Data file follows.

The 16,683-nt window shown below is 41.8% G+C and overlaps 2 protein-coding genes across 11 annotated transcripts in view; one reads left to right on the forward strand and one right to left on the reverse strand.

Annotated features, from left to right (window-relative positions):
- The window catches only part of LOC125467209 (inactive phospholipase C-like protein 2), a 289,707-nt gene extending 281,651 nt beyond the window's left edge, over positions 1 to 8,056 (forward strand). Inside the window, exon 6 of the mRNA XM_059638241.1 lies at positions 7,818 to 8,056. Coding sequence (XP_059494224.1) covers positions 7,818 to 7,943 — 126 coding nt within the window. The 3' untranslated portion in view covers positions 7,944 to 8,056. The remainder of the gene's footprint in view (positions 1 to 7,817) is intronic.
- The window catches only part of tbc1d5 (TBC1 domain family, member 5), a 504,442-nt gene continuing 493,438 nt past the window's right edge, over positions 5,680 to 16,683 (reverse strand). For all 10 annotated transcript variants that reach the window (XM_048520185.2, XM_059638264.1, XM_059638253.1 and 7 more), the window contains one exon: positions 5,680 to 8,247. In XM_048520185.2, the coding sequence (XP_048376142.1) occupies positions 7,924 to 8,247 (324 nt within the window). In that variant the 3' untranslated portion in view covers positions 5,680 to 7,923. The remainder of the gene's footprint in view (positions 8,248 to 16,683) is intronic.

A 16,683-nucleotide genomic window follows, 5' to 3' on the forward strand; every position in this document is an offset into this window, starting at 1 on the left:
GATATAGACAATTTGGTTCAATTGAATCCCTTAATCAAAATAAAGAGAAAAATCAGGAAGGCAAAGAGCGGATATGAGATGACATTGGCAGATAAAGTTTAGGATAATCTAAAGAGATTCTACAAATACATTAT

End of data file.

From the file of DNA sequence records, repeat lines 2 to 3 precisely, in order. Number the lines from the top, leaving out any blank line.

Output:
Annotated features, from left to right (window-relative positions):
- The window catches only part of LOC125467209 (inactive phospholipase C-like protein 2), a 289,707-nt gene extending 281,651 nt beyond the window's left edge, over positions 1 to 8,056 (forward strand). Inside the window, exon 6 of the mRNA XM_059638241.1 lies at positions 7,818 to 8,056. Coding sequence (XP_059494224.1) covers positions 7,818 to 7,943 — 126 coding nt within the window. The 3' untranslated portion in view covers positions 7,944 to 8,056. The remainder of the gene's footprint in view (positions 1 to 7,817) is intronic.